The Appalachian Education Technology Zone program is utilized for online courses in instructional technology, library science, educational leadership, and curriculum and instruction programs.
"We were concerned that the planned and serendipitous interactions among students and faculty weren't there," Riedl said. "We wanted to do more than just push content," commented professor Richard Riedl, one of three creators of the program.
Along with Riedl, professors John Tashner and Stephen Bronack saw something lacking in the online learning program. AET Zone gives a personal interface by using interactive 3-D content over the web.
Using technology created with software from the Massachusetts company Activeworlds, students use an online identity called an avatar. The avatar navigates an environment which resembles a college campus and other scenes. They can type messages or communicate with VOIP. The software uses very little bandwidth and can be operated through a dial-up modem.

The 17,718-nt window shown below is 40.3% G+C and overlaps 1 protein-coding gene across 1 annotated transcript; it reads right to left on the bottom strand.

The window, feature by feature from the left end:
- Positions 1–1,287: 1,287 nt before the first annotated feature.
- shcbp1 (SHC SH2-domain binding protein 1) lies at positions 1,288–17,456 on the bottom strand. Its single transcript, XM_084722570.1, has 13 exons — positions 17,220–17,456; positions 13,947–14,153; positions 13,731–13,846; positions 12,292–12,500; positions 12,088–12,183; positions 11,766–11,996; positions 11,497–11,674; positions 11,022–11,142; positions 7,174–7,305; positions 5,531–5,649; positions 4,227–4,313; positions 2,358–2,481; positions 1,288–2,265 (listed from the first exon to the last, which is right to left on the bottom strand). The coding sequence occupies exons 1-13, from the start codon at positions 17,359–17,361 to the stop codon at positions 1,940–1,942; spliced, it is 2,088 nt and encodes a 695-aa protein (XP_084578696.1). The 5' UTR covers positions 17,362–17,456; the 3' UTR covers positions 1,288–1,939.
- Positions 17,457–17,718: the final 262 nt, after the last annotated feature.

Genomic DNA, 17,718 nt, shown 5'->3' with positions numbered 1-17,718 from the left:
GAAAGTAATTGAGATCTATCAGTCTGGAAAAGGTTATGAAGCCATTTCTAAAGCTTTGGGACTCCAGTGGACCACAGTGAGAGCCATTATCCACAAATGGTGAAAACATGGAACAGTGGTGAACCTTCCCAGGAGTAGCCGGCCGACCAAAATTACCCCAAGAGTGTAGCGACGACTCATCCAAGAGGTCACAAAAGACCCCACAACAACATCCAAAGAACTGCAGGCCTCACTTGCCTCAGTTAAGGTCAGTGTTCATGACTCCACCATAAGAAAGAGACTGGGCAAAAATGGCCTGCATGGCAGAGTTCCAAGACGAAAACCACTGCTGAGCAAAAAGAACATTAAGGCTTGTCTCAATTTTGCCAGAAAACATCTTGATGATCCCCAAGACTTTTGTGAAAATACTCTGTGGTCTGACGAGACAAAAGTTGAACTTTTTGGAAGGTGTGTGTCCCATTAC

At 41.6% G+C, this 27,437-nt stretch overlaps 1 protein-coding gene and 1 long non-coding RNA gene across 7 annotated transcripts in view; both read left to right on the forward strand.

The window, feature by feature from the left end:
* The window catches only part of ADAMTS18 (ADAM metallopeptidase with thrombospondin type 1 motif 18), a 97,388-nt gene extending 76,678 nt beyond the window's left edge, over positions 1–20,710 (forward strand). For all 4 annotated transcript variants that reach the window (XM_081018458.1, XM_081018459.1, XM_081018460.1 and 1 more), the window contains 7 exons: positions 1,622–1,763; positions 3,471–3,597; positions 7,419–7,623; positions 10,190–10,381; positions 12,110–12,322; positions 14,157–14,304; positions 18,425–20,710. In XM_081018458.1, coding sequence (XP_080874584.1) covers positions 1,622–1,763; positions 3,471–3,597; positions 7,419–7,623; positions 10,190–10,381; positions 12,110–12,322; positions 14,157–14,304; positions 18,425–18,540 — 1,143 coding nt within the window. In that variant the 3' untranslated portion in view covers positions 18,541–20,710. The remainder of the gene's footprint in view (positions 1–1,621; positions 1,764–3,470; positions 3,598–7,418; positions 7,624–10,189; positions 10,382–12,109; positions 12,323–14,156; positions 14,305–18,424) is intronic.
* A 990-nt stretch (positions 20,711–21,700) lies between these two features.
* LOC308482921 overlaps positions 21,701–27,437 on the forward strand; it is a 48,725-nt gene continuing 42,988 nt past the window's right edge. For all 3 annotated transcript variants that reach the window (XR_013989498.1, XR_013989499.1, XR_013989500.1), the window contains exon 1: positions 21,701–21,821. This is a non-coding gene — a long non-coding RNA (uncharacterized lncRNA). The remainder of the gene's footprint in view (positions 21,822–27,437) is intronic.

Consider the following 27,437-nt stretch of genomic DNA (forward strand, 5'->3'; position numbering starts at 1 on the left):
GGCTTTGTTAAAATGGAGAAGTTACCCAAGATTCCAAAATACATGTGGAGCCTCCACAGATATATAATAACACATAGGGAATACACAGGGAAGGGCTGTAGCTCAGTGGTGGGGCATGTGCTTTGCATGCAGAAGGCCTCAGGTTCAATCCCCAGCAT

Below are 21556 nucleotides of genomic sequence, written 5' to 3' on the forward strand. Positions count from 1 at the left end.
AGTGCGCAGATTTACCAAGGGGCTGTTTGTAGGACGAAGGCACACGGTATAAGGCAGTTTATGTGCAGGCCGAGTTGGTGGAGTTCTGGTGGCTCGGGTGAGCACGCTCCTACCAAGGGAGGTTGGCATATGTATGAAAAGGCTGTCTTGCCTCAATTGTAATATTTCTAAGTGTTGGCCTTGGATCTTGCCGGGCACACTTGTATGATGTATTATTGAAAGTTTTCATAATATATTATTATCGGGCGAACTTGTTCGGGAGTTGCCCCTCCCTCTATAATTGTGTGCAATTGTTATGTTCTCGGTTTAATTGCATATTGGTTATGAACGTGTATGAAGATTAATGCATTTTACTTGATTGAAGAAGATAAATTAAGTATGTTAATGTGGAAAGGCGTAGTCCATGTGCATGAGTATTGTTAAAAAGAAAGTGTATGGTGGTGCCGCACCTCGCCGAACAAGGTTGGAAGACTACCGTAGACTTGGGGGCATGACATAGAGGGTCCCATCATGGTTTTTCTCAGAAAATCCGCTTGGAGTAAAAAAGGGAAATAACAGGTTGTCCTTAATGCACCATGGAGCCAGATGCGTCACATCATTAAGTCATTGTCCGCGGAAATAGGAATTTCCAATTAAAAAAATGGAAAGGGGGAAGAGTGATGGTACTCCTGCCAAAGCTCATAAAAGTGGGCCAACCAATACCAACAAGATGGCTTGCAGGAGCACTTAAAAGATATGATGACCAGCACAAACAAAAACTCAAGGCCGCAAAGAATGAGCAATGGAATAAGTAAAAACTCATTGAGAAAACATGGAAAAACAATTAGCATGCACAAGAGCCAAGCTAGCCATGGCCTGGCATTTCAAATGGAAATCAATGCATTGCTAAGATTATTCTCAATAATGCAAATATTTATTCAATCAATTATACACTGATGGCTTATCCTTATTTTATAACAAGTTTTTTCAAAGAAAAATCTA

"They love it," Riedl said of students using the virtual campus. "The students had a few trepidations when we first introduced the program, but now they can't imagine not learning this way. Most of the students had taken other online courses before, but AET Zone allows them to meet and make friends though the system."